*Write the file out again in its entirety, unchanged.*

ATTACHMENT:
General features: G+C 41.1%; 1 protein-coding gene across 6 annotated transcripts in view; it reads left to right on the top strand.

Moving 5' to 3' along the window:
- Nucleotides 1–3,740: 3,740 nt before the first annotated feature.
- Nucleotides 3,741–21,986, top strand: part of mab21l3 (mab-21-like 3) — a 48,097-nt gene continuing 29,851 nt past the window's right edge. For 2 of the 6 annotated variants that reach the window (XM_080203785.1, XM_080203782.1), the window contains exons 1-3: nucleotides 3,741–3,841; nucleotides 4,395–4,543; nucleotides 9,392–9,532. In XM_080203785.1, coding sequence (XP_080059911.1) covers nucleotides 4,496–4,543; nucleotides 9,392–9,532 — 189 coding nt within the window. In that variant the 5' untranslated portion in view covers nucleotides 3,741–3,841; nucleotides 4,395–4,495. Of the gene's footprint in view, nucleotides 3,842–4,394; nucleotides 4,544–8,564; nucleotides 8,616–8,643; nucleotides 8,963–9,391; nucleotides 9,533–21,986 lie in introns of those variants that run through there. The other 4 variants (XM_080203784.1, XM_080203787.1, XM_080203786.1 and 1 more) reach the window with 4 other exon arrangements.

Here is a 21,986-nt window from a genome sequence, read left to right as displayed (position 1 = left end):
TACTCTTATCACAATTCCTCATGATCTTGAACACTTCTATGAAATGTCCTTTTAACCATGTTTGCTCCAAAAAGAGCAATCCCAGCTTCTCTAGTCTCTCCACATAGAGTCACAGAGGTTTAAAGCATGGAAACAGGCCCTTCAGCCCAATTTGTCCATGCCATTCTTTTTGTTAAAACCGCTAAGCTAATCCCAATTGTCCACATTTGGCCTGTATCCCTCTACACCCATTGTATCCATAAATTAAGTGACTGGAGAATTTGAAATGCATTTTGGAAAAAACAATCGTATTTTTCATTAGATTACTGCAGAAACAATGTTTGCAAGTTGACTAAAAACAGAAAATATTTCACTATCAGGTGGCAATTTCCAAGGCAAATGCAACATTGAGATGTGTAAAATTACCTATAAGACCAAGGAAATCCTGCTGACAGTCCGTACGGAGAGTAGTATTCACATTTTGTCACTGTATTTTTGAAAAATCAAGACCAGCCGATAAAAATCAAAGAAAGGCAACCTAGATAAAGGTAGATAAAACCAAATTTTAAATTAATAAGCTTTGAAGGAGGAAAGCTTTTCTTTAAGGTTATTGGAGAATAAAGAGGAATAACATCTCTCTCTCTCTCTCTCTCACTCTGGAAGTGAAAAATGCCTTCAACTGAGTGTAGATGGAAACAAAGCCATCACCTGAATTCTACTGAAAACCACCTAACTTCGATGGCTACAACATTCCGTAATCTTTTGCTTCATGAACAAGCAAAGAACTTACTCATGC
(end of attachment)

General features: G+C 41.1%; 1 protein-coding gene across 6 annotated transcripts in view; it reads left to right on the top strand.

Moving 5' to 3' along the window:
- Nucleotides 1–3,740: 3,740 nt before the first annotated feature.
- Nucleotides 3,741–21,986, top strand: part of mab21l3 (mab-21-like 3) — a 48,097-nt gene continuing 29,851 nt past the window's right edge. For 2 of the 6 annotated variants that reach the window (XM_080203785.1, XM_080203782.1), the window contains exons 1-3: nucleotides 3,741–3,841; nucleotides 4,395–4,543; nucleotides 9,392–9,532. In XM_080203785.1, coding sequence (XP_080059911.1) covers nucleotides 4,496–4,543; nucleotides 9,392–9,532 — 189 coding nt within the window. In that variant the 5' untranslated portion in view covers nucleotides 3,741–3,841; nucleotides 4,395–4,495. Of the gene's footprint in view, nucleotides 3,842–4,394; nucleotides 4,544–8,564; nucleotides 8,616–8,643; nucleotides 8,963–9,391; nucleotides 9,533–21,986 lie in introns of those variants that run through there. The other 4 variants (XM_080203784.1, XM_080203787.1, XM_080203786.1 and 1 more) reach the window with 4 other exon arrangements.

Here is a 21,986-nt window from a genome sequence, read left to right as displayed (position 1 = left end):
TACTCTTATCACAATTCCTCATGATCTTGAACACTTCTATGAAATGTCCTTTTAACCATGTTTGCTCCAAAAAGAGCAATCCCAGCTTCTCTAGTCTCTCCACATAGAGTCACAGAGGTTTAAAGCATGGAAACAGGCCCTTCAGCCCAATTTGTCCATGCCATTCTTTTTGTTAAAACCGCTAAGCTAATCCCAATTGTCCACATTTGGCCTGTATCCCTCTACACCCATTGTATCCATAAATTAAGTGACTGGAGAATTTGAAATGCATTTTGGAAAAAACAATCGTATTTTTCATTAGATTACTGCAGAAACAATGTTTGCAAGTTGACTAAAAACAGAAAATATTTCACTATCAGGTGGCAATTTCCAAGGCAAATGCAACATTGAGATGTGTAAAATTACCTATAAGACCAAGGAAATCCTGCTGACAGTCCGTACGGAGAGTAGTATTCACATTTTGTCACTGTATTTTTGAAAAATCAAGACCAGCCGATAAAAATCAAAGAAAGGCAACCTAGATAAAGGTAGATAAAACCAAATTTTAAATTAATAAGCTTTGAAGGAGGAAAGCTTTTCTTTAAGGTTATTGGAGAATAAAGAGGAATAACATCTCTCTCTCTCTCTCTCTCACTCTGGAAGTGAAAAATGCCTTCAACTGAGTGTAGATGGAAACAAAGCCATCACCTGAATTCTACTGAAAACCACCTAACTTCGATGGCTACAACATTCCGTAATCTTTTGCTTCATGAACAAGCAAAGAACTTACTCATGC